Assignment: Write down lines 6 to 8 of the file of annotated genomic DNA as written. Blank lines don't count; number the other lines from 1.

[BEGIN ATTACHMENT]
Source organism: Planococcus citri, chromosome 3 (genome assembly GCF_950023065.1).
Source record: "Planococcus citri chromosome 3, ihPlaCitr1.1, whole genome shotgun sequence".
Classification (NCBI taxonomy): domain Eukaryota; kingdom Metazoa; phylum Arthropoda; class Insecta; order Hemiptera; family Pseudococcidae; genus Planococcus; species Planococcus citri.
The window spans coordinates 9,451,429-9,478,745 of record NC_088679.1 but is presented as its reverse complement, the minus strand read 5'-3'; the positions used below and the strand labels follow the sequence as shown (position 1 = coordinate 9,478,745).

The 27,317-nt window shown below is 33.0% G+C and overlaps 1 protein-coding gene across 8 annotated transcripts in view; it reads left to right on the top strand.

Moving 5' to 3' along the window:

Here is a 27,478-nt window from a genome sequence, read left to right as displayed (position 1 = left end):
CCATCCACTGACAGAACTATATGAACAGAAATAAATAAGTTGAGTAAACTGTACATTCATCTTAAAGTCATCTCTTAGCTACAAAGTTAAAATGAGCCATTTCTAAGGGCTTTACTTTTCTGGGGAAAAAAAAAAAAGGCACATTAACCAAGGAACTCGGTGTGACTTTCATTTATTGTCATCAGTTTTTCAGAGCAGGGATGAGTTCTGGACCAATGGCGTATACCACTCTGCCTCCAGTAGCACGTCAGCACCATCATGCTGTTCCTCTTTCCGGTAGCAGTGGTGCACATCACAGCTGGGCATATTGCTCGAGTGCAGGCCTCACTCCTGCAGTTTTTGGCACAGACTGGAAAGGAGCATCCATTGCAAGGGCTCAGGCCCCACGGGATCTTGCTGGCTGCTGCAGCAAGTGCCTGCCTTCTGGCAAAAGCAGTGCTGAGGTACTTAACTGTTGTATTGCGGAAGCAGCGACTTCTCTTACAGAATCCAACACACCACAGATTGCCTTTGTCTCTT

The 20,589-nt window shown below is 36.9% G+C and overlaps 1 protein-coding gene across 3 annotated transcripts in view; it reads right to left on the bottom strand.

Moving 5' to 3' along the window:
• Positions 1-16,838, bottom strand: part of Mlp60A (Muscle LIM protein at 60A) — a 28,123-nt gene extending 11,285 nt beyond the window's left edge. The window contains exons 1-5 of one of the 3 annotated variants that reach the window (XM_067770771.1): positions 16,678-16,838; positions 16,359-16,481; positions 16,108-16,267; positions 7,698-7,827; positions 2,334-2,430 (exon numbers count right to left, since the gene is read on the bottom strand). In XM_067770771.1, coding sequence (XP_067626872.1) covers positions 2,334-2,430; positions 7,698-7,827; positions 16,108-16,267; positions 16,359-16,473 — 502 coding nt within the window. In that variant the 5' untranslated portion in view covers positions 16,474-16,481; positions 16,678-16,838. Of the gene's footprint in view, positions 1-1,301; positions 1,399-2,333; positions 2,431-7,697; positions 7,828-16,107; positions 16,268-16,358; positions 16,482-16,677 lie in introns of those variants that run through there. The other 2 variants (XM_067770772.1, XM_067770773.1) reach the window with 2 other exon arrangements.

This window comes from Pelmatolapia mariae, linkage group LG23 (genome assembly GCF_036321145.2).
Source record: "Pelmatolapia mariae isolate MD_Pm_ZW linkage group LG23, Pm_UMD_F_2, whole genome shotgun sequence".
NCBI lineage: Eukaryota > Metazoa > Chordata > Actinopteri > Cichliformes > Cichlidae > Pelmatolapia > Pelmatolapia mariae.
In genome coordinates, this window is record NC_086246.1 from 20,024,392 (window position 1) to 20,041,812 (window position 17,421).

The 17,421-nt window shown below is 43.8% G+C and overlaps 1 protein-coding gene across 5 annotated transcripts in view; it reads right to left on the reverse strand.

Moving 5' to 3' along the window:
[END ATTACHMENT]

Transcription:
Moving 5' to 3' along the window:

Here is a 27,478-nt window from a genome sequence, read left to right as displayed (position 1 = left end):
CCATCCACTGACAGAACTATATGAACAGAAATAAATAAGTTGAGTAAACTGTACATTCATCTTAAAGTCATCTCTTAGCTACAAAGTTAAAATGAGCCATTTCTAAGGGCTTTACTTTTCTGGGGAAAAAAAAAAAAGGCACATTAACCAAGGAACTCGGTGTGACTTTCATTTATTGTCATCAGTTTTTCAGAGCAGGGATGAGTTCTGGACCAATGGCGTATACCACTCTGCCTCCAGTAGCACGTCAGCACCATCATGCTGTTCCTCTTTCCGGTAGCAGTGGTGCACATCACAGCTGGGCATATTGCTCGAGTGCAGGCCTCACTCCTGCAGTTTTTGGCACAGACTGGAAAGGAGCATCCATTGCAAGGGCTCAGGCCCCACGGGATCTTGCTGGCTGCTGCAGCAAGTGCCTGCCTTCTGGCAAAAGCAGTGCTGAGGTACTTAACTGTTGTATTGCGGAAGCAGCGACTTCTCTTACAGAATCCAACACACCACAGATTGCCTTTGTCTCTT